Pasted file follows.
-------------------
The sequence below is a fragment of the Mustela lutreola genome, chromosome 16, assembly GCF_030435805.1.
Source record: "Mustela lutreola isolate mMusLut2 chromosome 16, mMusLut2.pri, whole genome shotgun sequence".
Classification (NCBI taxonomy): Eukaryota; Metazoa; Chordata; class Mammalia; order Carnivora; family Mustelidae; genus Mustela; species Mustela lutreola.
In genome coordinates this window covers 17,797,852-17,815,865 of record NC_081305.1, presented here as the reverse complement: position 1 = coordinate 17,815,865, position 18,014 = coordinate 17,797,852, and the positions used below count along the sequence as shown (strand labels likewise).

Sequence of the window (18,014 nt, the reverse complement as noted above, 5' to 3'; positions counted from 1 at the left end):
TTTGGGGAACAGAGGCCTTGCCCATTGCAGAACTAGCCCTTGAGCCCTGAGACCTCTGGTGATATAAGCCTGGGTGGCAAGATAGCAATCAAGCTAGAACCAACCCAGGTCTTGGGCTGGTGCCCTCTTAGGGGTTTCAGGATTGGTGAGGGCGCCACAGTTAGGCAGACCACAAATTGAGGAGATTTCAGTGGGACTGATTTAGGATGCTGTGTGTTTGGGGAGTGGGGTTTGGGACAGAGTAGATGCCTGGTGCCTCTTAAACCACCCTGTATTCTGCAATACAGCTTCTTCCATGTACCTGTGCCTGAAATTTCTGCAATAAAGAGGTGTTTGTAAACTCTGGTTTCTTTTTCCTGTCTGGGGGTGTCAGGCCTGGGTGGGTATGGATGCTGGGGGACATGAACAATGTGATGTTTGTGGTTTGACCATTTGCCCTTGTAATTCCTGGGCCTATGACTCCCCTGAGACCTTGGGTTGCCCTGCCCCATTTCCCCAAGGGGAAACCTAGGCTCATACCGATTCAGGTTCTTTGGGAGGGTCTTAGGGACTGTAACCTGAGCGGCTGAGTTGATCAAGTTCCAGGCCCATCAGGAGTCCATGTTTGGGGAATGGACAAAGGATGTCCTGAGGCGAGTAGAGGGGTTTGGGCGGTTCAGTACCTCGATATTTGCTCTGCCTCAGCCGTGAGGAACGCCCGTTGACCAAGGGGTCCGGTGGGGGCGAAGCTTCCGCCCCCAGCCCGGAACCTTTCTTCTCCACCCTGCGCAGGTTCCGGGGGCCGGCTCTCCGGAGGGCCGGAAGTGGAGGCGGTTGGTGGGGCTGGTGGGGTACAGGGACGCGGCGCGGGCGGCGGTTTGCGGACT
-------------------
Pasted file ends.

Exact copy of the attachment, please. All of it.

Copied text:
The sequence below is a fragment of the Mustela lutreola genome, chromosome 16, assembly GCF_030435805.1.
Source record: "Mustela lutreola isolate mMusLut2 chromosome 16, mMusLut2.pri, whole genome shotgun sequence".
Classification (NCBI taxonomy): Eukaryota; Metazoa; Chordata; class Mammalia; order Carnivora; family Mustelidae; genus Mustela; species Mustela lutreola.
In genome coordinates this window covers 17,797,852-17,815,865 of record NC_081305.1, presented here as the reverse complement: position 1 = coordinate 17,815,865, position 18,014 = coordinate 17,797,852, and the positions used below count along the sequence as shown (strand labels likewise).

Sequence of the window (18,014 nt, the reverse complement as noted above, 5' to 3'; positions counted from 1 at the left end):
TTTGGGGAACAGAGGCCTTGCCCATTGCAGAACTAGCCCTTGAGCCCTGAGACCTCTGGTGATATAAGCCTGGGTGGCAAGATAGCAATCAAGCTAGAACCAACCCAGGTCTTGGGCTGGTGCCCTCTTAGGGGTTTCAGGATTGGTGAGGGCGCCACAGTTAGGCAGACCACAAATTGAGGAGATTTCAGTGGGACTGATTTAGGATGCTGTGTGTTTGGGGAGTGGGGTTTGGGACAGAGTAGATGCCTGGTGCCTCTTAAACCACCCTGTATTCTGCAATACAGCTTCTTCCATGTACCTGTGCCTGAAATTTCTGCAATAAAGAGGTGTTTGTAAACTCTGGTTTCTTTTTCCTGTCTGGGGGTGTCAGGCCTGGGTGGGTATGGATGCTGGGGGACATGAACAATGTGATGTTTGTGGTTTGACCATTTGCCCTTGTAATTCCTGGGCCTATGACTCCCCTGAGACCTTGGGTTGCCCTGCCCCATTTCCCCAAGGGGAAACCTAGGCTCATACCGATTCAGGTTCTTTGGGAGGGTCTTAGGGACTGTAACCTGAGCGGCTGAGTTGATCAAGTTCCAGGCCCATCAGGAGTCCATGTTTGGGGAATGGACAAAGGATGTCCTGAGGCGAGTAGAGGGGTTTGGGCGGTTCAGTACCTCGATATTTGCTCTGCCTCAGCCGTGAGGAACGCCCGTTGACCAAGGGGTCCGGTGGGGGCGAAGCTTCCGCCCCCAGCCCGGAACCTTTCTTCTCCACCCTGCGCAGGTTCCGGGGGCCGGCTCTCCGGAGGGCCGGAAGTGGAGGCGGTTGGTGGGGCTGGTGGGGTACAGGGACGCGGCGCGGGCGGCGGTTTGCGGACT